Insight Building New Online Store InterWorld, Cambridge help to increase e-commerce
Insight's move toward a more electronic model has been sparked by the lower costs involved -- an especially valuable asset for a company selling narrow-margin products like computers -- and that computers, components of which can be specified by buyers, lend themselves well to e-commerce. The site will debut next spring.
Currently, only 5 percent of Insight's sales take place online. That percentage has held relatively stable for the last several quarters. The majority of Insight's sales come through outbound telesales and catalogs, though the company has recently cut back on its catalog efforts on the consumer side. Insight, Tempe, AZ, also is trying to build its e-mail database as part of its push to boost e-commerce.
For its part, InterWorld, New York, will provide Insight with its Process-Centric Computing technology, which is designed to personalize pricing, discounts, sales and promotions for individual customers. The software also lets Insight make changes to these personalized transactions without re-coding the software. Cambridge Technology, Cambridge, MA, will spearhead all phases of putting the new site into action, including the project's scope, design, development, testing and final roll out.
"Going on to the next step, the InterWorld solution is going to allow us to add some search features through a database application that will make searching much quicker and easier," said Chuck Jarrell, Insight's vice president for marketing. The site will feature a new "configurator," a tool that lets customers specify computer variables, such as memory size, then search for the best match for that configuration in Insight's database.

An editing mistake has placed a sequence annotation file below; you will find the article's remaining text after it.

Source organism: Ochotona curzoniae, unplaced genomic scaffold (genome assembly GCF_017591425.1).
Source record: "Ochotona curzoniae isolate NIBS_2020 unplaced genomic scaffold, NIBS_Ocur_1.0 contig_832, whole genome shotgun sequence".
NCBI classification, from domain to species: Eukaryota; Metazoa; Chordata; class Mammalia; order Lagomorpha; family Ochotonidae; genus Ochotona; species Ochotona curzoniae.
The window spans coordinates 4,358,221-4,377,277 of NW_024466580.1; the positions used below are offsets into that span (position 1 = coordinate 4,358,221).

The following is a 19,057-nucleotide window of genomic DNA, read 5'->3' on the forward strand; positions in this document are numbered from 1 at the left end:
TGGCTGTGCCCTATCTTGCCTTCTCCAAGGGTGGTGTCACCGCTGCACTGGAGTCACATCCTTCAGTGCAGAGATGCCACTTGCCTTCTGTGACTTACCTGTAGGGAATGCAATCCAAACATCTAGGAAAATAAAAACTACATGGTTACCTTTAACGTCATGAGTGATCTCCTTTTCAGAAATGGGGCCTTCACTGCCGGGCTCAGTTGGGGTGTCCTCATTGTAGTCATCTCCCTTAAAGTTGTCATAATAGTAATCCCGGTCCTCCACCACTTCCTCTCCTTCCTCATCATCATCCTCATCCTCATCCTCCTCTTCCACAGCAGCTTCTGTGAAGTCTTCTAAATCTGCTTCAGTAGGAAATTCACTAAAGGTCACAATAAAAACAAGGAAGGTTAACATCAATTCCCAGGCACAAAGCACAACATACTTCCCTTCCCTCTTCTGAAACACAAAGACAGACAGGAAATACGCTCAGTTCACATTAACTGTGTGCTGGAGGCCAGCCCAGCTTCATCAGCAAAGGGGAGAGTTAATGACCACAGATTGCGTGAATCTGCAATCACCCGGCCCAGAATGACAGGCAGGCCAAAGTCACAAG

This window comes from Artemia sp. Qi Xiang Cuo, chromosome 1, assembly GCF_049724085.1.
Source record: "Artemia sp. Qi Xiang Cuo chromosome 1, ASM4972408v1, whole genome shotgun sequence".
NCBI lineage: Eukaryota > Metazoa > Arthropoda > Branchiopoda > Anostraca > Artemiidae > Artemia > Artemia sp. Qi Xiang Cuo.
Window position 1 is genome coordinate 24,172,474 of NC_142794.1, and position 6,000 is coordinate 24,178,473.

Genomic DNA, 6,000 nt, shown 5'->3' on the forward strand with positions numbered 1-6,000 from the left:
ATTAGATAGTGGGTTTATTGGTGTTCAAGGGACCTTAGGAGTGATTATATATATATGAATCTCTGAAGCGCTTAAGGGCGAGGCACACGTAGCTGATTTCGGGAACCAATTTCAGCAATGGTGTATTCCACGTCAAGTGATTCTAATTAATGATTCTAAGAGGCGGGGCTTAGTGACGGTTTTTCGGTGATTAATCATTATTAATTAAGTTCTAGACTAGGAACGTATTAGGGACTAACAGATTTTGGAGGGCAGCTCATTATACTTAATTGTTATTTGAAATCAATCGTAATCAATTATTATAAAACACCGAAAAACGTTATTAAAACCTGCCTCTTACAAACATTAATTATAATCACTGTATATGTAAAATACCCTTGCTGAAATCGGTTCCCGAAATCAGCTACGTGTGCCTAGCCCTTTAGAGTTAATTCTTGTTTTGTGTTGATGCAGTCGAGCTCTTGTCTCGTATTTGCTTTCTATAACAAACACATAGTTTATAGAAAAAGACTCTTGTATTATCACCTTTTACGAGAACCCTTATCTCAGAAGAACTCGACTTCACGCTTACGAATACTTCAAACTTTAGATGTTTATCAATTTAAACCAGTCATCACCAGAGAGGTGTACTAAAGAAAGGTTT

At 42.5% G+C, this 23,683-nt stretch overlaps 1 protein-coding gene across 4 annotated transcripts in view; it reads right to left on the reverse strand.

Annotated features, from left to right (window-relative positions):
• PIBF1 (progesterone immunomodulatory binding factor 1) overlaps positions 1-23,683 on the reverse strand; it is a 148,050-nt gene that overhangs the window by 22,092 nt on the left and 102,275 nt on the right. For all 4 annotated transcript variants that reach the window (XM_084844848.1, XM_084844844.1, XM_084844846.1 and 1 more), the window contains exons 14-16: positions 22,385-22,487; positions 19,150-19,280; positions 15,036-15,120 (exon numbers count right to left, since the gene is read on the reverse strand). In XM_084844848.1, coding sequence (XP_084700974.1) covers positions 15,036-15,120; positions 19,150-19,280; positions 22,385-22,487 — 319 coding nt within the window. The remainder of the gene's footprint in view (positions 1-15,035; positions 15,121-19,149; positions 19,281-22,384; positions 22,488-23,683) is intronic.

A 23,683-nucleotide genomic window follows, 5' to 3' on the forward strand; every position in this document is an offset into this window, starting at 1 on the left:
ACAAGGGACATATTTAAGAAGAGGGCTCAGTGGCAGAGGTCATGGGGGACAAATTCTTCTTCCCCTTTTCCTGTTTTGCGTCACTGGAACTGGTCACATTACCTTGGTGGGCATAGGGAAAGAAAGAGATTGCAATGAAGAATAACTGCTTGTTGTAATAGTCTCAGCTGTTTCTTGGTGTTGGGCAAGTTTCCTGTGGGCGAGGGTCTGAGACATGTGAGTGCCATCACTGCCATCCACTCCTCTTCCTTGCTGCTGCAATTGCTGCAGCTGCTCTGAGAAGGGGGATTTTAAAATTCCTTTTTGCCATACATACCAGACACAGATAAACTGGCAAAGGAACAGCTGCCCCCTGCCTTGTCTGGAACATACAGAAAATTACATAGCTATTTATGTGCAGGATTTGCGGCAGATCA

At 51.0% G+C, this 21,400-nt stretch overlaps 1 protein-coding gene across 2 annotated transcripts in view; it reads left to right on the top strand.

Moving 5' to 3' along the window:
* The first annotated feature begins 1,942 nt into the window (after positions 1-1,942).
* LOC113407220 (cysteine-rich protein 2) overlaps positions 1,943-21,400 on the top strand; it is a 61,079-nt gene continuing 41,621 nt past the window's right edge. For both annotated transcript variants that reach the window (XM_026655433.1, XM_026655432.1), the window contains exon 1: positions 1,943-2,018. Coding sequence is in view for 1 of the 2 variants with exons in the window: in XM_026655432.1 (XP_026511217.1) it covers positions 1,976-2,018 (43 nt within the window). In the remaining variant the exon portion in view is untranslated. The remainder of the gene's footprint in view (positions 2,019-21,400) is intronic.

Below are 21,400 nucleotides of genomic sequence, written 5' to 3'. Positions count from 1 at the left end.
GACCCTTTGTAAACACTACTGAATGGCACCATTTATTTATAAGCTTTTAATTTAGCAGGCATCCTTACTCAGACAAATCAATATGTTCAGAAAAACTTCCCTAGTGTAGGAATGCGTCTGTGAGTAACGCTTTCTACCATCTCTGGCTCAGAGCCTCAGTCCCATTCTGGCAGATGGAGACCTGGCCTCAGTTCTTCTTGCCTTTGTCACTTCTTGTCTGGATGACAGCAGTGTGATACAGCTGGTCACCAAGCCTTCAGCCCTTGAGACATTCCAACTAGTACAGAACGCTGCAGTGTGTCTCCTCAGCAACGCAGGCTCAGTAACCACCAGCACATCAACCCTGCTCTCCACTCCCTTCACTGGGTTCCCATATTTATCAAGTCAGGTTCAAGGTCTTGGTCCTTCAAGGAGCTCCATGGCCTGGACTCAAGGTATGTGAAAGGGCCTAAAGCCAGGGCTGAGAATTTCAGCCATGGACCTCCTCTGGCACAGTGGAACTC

"It will allow you to basically build a product from scratch," Jarrell said. The site also makes it easier for users to compare different companies' products when they're deciding on a purchase.
Insight does not carry computers from direct PC giants Dell Computer Corp. or Gateway Inc., but does feature technology from IBM Corp., Compaq Computer Corp., NEC, Toshiba, Hewlett-Packard Co. and others. Insight's site, located at www.Insight.com, carries more than 50,000 products.
The revamped Web page follows other changes in Insight's online presence that have taken place over the last 90 days. The company reworked its United Kingdom site in the first week of October and recently redesigned its Canada Web site. Insight cut some portions of its home page that weren't necessary for actual sales, such as online job applications, and tried to reduce some of the steps involved in seeking out desired products.
"We went into our products area and reorganized the structure under which customers search," Jarrell said. "We applied a little more of a common sense look at the products that we've got so the customer can eliminate some of the clicks that they were having [to go through] to buy the product."
Insight will continue aiming primarily for small- and medium-sized business customers through the Web. Businesses already account for 90 percent of the company's overall sales, which ran at $800 million for the 12 months ended June 30 and came in at $237 million in the company's second quarter.
"If you look at the statistics, there are about 100,000 small and medium enterprises in the United States," Jarrell said. "Their computer buying power is enormous and they're all moving very rapidly to computerize. If you look at all the Fortune 1000 companies, they're already into pretty elaborate computer networks. Many of them have standardized on the particular hardware and software that they use. A lot of that is not true yet of smaller enterprises."
As part of a branding effort, Insight is sponsoring its second Insight.com Bowl, a college football post-season bowl game formerly known as the Copper Bowl and played the day after Christmas. The game will be televised nationally on ESPN, and Insight will run ad spots during it.